The reaction is understandable. Each financial crisis results in a backlash against what caused it. The Securities and Exchange Commission was established in 1934 after the perceived excesses of markets in the 1920s, and the Sarbanes-Oxley Act was passed in 2002 after the spectacular frauds of Enron and WorldCom. While he is in general support of more regulation, Shiller is convinced that the move to restrict derivatives and risk is misguided. In "The Subprime Solution," which he wrote just as the system was beginning to implode, he says that what is needed now is the next stage of financial innovation, not constriction. "Risk management is not the prevention of risky behavior," he told me. "It is carrying it through to its logical end in order to actually make it happen."
He also sees government intervention as vital to channel animal spirits and innovation. And where innovation is most needed now is in real estate and for the individual homeowner.
For all the trillions in derivative trading, there were very few traders. Almost all the subprime mortgages that were bundled and turned into derivatives were sold by a handful of Wall Street institutions, working with a small number of large institutional buyers, ranging from the Bank of China to HSBC to sovereign wealth funds. And as we now know, these derivatives were black boxes whose contents were known by neither the sellers nor the buyers. It was a huge but illiquid and opaque market.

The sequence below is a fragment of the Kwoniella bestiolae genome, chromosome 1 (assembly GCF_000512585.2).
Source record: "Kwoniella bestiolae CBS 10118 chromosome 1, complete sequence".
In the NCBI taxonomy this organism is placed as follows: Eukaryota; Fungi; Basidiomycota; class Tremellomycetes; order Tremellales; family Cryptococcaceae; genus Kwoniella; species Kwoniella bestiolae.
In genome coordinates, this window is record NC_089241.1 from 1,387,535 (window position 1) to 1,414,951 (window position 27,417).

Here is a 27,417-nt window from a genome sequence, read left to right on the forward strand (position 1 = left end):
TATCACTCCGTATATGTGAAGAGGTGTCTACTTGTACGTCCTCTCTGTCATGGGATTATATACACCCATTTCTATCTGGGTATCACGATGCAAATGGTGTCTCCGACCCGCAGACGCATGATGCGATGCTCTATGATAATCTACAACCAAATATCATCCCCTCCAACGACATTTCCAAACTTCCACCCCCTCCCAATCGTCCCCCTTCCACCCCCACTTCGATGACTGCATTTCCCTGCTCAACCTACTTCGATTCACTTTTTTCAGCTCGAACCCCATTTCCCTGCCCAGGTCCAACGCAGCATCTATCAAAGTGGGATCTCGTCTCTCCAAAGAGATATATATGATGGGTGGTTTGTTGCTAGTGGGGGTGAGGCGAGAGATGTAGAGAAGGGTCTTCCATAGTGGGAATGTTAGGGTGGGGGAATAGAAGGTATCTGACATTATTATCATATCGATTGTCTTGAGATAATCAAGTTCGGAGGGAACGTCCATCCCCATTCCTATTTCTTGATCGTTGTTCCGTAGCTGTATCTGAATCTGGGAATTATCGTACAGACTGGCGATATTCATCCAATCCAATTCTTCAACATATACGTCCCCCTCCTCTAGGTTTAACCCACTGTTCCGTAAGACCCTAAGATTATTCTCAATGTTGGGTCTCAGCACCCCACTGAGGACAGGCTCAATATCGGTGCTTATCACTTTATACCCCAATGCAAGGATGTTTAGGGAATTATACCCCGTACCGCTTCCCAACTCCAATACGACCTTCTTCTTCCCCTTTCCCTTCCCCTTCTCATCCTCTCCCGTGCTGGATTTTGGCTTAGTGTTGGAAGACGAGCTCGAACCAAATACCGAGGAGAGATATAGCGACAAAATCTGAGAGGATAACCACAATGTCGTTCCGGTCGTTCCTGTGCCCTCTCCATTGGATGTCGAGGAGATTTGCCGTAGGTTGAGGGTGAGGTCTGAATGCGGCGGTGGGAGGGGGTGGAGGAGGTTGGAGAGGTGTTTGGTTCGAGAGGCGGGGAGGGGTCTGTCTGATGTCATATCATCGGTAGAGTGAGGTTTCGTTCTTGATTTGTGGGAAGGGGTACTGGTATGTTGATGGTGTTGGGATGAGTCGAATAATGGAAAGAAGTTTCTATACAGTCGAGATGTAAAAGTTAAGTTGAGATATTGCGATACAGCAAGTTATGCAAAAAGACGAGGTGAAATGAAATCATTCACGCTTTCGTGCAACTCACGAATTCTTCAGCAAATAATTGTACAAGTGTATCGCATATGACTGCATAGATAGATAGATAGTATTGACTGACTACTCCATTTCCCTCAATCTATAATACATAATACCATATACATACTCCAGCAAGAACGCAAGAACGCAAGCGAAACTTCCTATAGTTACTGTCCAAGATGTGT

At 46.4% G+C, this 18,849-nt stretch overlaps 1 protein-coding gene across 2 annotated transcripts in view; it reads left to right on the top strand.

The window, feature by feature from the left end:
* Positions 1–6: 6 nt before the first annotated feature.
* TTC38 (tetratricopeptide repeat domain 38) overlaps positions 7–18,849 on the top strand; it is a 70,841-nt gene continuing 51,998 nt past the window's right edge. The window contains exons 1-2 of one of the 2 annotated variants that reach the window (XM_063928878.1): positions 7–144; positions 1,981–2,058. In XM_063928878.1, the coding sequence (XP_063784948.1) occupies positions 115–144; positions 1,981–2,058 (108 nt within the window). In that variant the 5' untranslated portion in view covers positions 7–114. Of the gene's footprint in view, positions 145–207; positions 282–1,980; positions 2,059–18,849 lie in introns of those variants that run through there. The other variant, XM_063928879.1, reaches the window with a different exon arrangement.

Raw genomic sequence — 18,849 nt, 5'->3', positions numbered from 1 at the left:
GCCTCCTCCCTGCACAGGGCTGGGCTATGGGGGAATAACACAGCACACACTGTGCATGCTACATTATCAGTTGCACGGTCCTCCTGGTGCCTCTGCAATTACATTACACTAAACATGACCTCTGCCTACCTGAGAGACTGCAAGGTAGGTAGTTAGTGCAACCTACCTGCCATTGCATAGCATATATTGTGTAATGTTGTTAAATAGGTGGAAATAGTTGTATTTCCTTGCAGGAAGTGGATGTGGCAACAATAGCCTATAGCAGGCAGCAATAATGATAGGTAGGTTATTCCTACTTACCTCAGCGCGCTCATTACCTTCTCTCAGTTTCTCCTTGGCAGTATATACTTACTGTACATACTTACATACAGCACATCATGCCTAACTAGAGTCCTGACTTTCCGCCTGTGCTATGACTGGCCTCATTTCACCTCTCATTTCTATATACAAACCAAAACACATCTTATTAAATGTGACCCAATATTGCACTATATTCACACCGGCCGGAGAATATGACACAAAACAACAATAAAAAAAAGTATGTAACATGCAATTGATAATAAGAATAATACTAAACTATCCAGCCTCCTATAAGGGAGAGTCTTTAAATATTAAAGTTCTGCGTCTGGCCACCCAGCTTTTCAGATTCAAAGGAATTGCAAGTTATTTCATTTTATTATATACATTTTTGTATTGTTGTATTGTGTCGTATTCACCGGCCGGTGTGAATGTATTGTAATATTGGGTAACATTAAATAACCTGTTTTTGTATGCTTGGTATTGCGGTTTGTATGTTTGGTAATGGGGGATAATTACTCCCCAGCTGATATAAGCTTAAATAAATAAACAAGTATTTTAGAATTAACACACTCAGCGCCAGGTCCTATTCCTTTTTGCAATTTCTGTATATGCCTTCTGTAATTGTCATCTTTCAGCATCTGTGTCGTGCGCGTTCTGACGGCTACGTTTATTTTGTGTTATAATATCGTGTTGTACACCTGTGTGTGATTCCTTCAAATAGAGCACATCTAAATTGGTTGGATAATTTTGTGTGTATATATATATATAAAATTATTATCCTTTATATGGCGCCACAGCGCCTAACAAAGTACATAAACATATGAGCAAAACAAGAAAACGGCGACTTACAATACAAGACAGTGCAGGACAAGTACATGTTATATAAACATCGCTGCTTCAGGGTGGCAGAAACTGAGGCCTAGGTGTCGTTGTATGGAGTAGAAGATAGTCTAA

Meanwhile, the system was built on the myriad decisions of individual homeowners and lenders around the world. None of them, however, could hedge their bets the way large institutions can. Those buying a condo in Miami or Marbella had to believe that the market was going up, and had no way to protect themselves if the market went down. When it did, millions were left with homes they could not sell, even for less than they paid.
The solution, says Shiller, is to use derivatives to allow home-owners—and, by extension, lenders—to insure themselves against falling prices. In the United States alone, housing is a $20 trillion market, in there are few ways to unlock profit when the market falls. But for stocks, because of the use of derivatives and options, money can be made when markets fall, which significantly increases the potential number of buyers and sellers at any given point. And more buyers and sellers—according not just to Shiller but to most finance scholars and traders—means that markets stay liquid and functional even under pressure.
Shiller has been exploring ways to create homeowner insurance against falling prices for nearly 20 years, and most of the papers he has written on the subject are written for other academics. Even his recent "Derivates Markets for Home Prices," a working paper published last March at Yale, is more jargon-filled than most laypeople could handle. While he has been both adept at sounding his warnings about bubbles and fortunate in his timing (he published a book, "Irrational Exuberance," on a bursting stock-market bubble just as the burst arrived in March 2000, and another on the subprime meltdown just as the meltdown went global), his call for derivatives as homeowner insurance have not received nearly as much attention.
It's not as if he hasn't tried to put his money where his mouth is. With business partners he created a home-price index, the Case-Shiller Index, which in turn can be traded on the Chicago Mercantile Exchange. But that is limited mostly to gamblers and speculators who want to take bets on whether the index and underlying average home prices are going to go up or down. That is a far cry from someone buying a home in a suburb of Las Vegas or Phoenix being able to use some sort of financial instrument to hedge himself against home-price declines. As Shiller freely admits, it's a long way from where we are to where he thinks we ought to be.